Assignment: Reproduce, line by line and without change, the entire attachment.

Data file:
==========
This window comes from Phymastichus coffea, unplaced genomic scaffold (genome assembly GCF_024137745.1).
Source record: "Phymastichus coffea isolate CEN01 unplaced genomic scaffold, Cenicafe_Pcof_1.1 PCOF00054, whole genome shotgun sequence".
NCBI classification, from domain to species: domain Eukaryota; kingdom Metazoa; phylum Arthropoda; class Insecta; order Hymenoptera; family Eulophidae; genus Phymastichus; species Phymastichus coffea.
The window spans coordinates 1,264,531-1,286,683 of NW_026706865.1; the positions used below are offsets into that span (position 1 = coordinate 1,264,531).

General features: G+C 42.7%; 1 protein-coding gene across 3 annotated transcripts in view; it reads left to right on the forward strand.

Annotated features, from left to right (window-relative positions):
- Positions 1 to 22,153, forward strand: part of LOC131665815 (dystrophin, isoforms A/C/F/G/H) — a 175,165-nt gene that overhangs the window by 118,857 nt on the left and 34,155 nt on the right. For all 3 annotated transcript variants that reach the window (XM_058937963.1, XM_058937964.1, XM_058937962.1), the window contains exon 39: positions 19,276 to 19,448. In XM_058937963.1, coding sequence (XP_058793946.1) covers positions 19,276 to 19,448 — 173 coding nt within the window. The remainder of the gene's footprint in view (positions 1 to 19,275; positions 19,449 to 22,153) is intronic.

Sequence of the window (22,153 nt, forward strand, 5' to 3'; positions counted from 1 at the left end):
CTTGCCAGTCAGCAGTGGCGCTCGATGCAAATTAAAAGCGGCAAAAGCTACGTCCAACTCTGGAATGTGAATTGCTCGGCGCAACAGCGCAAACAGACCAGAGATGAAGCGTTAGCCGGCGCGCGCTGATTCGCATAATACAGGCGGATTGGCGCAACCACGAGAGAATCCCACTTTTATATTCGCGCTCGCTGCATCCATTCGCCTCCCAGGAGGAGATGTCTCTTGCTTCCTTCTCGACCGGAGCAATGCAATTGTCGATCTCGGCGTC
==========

This window comes from Phymastichus coffea, unplaced genomic scaffold (genome assembly GCF_024137745.1).
Source record: "Phymastichus coffea isolate CEN01 unplaced genomic scaffold, Cenicafe_Pcof_1.1 PCOF00054, whole genome shotgun sequence".
NCBI classification, from domain to species: domain Eukaryota; kingdom Metazoa; phylum Arthropoda; class Insecta; order Hymenoptera; family Eulophidae; genus Phymastichus; species Phymastichus coffea.
The window spans coordinates 1,264,531-1,286,683 of NW_026706865.1; the positions used below are offsets into that span (position 1 = coordinate 1,264,531).

General features: G+C 42.7%; 1 protein-coding gene across 3 annotated transcripts in view; it reads left to right on the forward strand.

Annotated features, from left to right (window-relative positions):
- Positions 1 to 22,153, forward strand: part of LOC131665815 (dystrophin, isoforms A/C/F/G/H) — a 175,165-nt gene that overhangs the window by 118,857 nt on the left and 34,155 nt on the right. For all 3 annotated transcript variants that reach the window (XM_058937963.1, XM_058937964.1, XM_058937962.1), the window contains exon 39: positions 19,276 to 19,448. In XM_058937963.1, coding sequence (XP_058793946.1) covers positions 19,276 to 19,448 — 173 coding nt within the window. The remainder of the gene's footprint in view (positions 1 to 19,275; positions 19,449 to 22,153) is intronic.

Sequence of the window (22,153 nt, forward strand, 5' to 3'; positions counted from 1 at the left end):
CTTGCCAGTCAGCAGTGGCGCTCGATGCAAATTAAAAGCGGCAAAAGCTACGTCCAACTCTGGAATGTGAATTGCTCGGCGCAACAGCGCAAACAGACCAGAGATGAAGCGTTAGCCGGCGCGCGCTGATTCGCATAATACAGGCGGATTGGCGCAACCACGAGAGAATCCCACTTTTATATTCGCGCTCGCTGCATCCATTCGCCTCCCAGGAGGAGATGTCTCTTGCTTCCTTCTCGACCGGAGCAATGCAATTGTCGATCTCGGCGTC